If you are a die-hard Bon Jovi fan and you planned to whip out the hairspray, spandex and glitter to get you in the mood to sit down and listen to the new Bon Jovi CD What About Now, don’t do it.
Stay stuck in the past, that is.
Ditch the retro chachkas and the MTV memories and do pick up a copy of the band’s 12th record, which is their most diverse and ambitious effort since These Days.
Produced by John Shanks, and sound engineered by the indispensable Obie O'Brien, the melodies break new ground while proving that there is nothing wrong with Jon Bon Jovi’s voice.
Always a tight band, the musicianship is masterful and for once gives each band member an opportunity to shine, and not merely blend in for the sake of their front man.
In fact, keyboardist David Bryan gets more work on this one record than a popular prostitute in Amsterdam on spring break.
Drummer Tico Torres shifts easily from thunder-claps to nuanced heart-beat rhythms and bassist Hugh McDonald still provides the life pulse of this band, even if it is from the back of the soundstage.
Seriously now, when was the last time you heard a mandolin, a full orchestra, and even brass horns on the same Bon Jovi record?
Curiously, only five of the 15 songs on the Deluxe Edition are co-written by New Jersey’s own Cool Slim Duke, Richie Sambora.
But oh does he shine on track after track, his chord-coaxing slender fingers make his ax growl and grind, then slide and soar with muscular confidence and the renewed vigor of a man back from the brink.
So different and fresh in sound are these tracks that one wouldn’t have been surprised if Jon Bon Jovi had put the record out under the moniker Jon Bon Jovi and the Soul Foundation Band.
This record could have easily been a Jon Bon Jovi solo project, but it would have sacrificed the majesty and depth of the band contributions.
That’s because thematically, the songwriting of Bon Jovi, Sambora, John Shanks, Billy Falcon and Desmond Child throughout the record touch on valuing ever-lasting love, learning from the past and moving on from it rather than trying to live in it, and the endless challenge of digging deep inside for faith and hope and renewed dreams in a world that is a lot harder than Tommy and Gina ever imagined back in the day.
Ironically, Bon Jovi's obvious empathy for the downtrodden, disrespected and disenfranchised has drawn criticism in other reviews of What About Now.
Specifically, the notion that somehow a rich rock star like Jon Bon Jovi can’t sing about the misbegotten unfortunates who come home from war without a place in society or the collective masses in America that got screwed in the Great Recession.
All because he’s not Bruce Springsteen.
Other than magnificent love songs that counter-balance the ‘social conscience stuff’ like jewels within a lotus, the larger relevancy of this record is that it very nearly could be a postcard to the world from the Jon Bon Jovi Soul Foundation.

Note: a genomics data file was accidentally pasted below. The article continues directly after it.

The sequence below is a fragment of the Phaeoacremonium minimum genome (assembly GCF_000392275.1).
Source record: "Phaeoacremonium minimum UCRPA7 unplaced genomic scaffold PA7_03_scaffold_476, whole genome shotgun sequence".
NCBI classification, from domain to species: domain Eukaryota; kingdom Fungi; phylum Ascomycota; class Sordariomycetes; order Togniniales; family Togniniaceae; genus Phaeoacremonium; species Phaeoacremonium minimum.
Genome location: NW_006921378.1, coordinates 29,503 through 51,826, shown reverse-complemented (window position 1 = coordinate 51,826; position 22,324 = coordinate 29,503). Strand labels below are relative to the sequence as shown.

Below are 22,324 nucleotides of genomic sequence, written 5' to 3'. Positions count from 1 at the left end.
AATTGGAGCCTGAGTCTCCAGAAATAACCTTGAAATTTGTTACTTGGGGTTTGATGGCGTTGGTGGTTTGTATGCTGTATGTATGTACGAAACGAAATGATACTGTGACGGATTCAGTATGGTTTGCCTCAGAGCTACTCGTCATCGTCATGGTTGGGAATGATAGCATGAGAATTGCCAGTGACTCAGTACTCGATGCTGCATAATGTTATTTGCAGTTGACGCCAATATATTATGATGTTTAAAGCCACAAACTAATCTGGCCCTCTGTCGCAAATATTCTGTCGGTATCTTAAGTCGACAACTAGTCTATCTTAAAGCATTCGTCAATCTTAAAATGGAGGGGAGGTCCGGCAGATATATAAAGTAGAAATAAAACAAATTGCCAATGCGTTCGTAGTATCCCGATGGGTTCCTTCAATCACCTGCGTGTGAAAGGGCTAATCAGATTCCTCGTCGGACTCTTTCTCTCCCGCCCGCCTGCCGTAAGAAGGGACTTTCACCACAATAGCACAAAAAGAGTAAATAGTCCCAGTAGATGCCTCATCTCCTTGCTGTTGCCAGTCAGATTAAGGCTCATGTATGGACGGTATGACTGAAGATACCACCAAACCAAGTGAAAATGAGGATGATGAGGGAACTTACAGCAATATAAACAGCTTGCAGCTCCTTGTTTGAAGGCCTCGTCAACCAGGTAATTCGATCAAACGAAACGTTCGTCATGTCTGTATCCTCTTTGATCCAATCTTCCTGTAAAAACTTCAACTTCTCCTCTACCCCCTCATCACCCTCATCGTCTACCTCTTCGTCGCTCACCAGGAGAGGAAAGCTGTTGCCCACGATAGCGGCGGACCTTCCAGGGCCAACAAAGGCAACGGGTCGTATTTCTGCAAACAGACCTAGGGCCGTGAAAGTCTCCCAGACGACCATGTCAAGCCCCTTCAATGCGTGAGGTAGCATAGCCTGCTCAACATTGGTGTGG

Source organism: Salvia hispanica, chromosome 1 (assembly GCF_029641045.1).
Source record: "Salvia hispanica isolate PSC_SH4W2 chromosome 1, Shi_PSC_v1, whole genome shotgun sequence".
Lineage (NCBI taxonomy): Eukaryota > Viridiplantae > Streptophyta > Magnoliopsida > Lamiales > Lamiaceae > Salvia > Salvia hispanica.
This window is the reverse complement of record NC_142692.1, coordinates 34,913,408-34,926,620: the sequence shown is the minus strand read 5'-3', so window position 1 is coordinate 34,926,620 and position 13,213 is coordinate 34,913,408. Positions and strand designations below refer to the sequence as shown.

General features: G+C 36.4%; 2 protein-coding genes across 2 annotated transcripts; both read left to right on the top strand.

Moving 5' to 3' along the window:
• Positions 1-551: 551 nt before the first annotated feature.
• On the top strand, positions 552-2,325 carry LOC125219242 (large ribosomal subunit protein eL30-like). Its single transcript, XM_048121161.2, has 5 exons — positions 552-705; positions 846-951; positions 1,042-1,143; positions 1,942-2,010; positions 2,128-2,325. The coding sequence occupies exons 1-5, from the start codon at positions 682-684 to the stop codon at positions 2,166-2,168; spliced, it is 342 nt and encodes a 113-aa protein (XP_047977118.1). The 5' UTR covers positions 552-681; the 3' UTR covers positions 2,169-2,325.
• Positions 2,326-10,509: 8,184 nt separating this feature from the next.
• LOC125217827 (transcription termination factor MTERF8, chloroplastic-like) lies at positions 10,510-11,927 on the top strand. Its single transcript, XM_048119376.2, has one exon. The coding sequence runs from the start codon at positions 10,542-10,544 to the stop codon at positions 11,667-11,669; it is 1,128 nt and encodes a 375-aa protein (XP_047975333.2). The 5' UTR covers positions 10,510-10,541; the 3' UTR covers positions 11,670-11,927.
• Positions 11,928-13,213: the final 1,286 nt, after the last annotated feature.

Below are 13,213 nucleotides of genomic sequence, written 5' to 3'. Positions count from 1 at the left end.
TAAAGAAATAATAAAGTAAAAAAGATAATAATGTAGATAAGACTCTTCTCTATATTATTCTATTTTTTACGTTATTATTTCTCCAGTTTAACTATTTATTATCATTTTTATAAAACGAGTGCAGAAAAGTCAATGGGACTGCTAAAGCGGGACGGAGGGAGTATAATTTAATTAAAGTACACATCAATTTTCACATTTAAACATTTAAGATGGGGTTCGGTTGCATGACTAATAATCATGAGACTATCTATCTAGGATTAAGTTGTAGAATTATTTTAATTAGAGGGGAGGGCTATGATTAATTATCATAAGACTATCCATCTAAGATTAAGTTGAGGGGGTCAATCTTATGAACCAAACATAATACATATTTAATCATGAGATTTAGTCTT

No disrespect to The Boss but Jon Bon Jovi has logged more hours over the years helping countless charitable organizations other than just his own---and all the Bon Jovi members as well---that the band’s credibility in singing about the larger social issues is not to be questioned as some critics are rife to do.
If the record has a weakness it is Bon Jovi’s over-used reliance on 'Hey Hey Hey' as a bridge to a chorus and the sappy use of 'Baby Baby Baby' to open That's What The Water Made Me.
It might make sense in the studio, and Lord knows it generates fist pumps in concert but the 'Hey Hey Hey' is old and tired and needs to be put down like a lame horse.
Is this latest record another ‘Bounce’ or ‘These Days’? Or perhaps the mid-life incarnation of a band trying to go back to the future of the carefree, testosterone driven 1980’s licks that launched the band from the humble beginnings of Slippery When Wet and into the stratosphere over New Jersey?
Not even close. But that’s the point. It can’t be.
A solid band grows up while a great band grows up and helps show us the way.
Whether it’s one against the world in Army of One or a soldier returning home from two useless wars in What’s Left Of Me, Bon Jovi unfailingly delivers the goods with their special brand of Empathy Rock.
From Bounce through Lost Highway and The Circle, New Jersey’s favorite sons remind us that our lives are not about the ‘me’, but are far more satisfying and fulfilling if we focus instead on the ‘We’.
And just when you think you’ve had enough of that mantra, they throw in a magnificent gem like Pictures of You (only the best song on the CD), and Amen, which stands as a mid-life morning after reverie to Bed of Roses.
What About Now succeeds on the simple premise of yesterday being gone, tomorrow possibly never coming, and the realization that no matter what our circumstances, today is all we have.
Through it all and now going on four decades, Jon Bon Jovi and Company are ‘with us’; they understand, they get it, the world is a messed up place sometimes but then we have moments that are ethereal, graced with ‘pictures of you’; moments that take our breath away and move us to say ‘Amen’.
Deluxe Edition Songwriting Credits
Because We Can (Jon Bon Jovi, Richie Sambora, Billy Falcon)
Im With You (Jon Bon Jovi & John Shanks)
What About Now (Jon Bon Jovi & John Shanks)
Pictures Of You (Jon Bon Jovi, Richie Sambora, John Shanks)
Amen (Jon Bon Jovi & Billy Falcon)
That’s What The Water Made Me (Jon Bon Jovi & Billy Falcon)
What’s Left of Me ( Jon Bon Jovi, Richie Sambora, Billy Falcon)
Army of One (Jon Bon Jovi, Richie Sambora, Desmond Child)
Thick As Thieves (Jon Bon Jovi, Richie Sambora, John Shanks)
Beautiful World (Jon Bon Jovi & Billy Falcon)
Room At The End of the World (Jon Bon Jovi, John Shanks)
The Fighter (Jon Bon Jovi)
With These Two Hands (Jon Bon Jovi & Billy Falcon)
Into The Echo (Jon Bon Jovi & Billy Falcon)
Not Running Anymore (Jon Bon Jovi)